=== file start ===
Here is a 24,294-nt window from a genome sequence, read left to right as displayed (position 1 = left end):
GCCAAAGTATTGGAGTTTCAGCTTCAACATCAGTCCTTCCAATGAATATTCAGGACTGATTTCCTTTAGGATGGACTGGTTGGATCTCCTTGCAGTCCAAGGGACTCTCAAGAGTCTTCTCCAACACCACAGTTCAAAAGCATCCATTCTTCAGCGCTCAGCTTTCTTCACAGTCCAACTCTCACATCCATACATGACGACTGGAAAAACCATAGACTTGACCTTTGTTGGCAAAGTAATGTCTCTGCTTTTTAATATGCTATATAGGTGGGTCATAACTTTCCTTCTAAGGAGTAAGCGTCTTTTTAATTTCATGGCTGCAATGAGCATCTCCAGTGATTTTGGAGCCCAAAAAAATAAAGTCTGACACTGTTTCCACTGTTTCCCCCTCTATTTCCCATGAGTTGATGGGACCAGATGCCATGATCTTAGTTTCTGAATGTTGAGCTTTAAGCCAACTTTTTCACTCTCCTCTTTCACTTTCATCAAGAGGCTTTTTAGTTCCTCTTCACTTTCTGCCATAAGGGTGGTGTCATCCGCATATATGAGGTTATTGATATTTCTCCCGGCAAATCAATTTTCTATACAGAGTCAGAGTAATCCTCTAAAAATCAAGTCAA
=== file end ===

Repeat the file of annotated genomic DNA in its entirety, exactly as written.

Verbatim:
Here is a 24,294-nt window from a genome sequence, read left to right as displayed (position 1 = left end):
GCCAAAGTATTGGAGTTTCAGCTTCAACATCAGTCCTTCCAATGAATATTCAGGACTGATTTCCTTTAGGATGGACTGGTTGGATCTCCTTGCAGTCCAAGGGACTCTCAAGAGTCTTCTCCAACACCACAGTTCAAAAGCATCCATTCTTCAGCGCTCAGCTTTCTTCACAGTCCAACTCTCACATCCATACATGACGACTGGAAAAACCATAGACTTGACCTTTGTTGGCAAAGTAATGTCTCTGCTTTTTAATATGCTATATAGGTGGGTCATAACTTTCCTTCTAAGGAGTAAGCGTCTTTTTAATTTCATGGCTGCAATGAGCATCTCCAGTGATTTTGGAGCCCAAAAAAATAAAGTCTGACACTGTTTCCACTGTTTCCCCCTCTATTTCCCATGAGTTGATGGGACCAGATGCCATGATCTTAGTTTCTGAATGTTGAGCTTTAAGCCAACTTTTTCACTCTCCTCTTTCACTTTCATCAAGAGGCTTTTTAGTTCCTCTTCACTTTCTGCCATAAGGGTGGTGTCATCCGCATATATGAGGTTATTGATATTTCTCCCGGCAAATCAATTTTCTATACAGAGTCAGAGTAATCCTCTAAAAATCAAGTCAA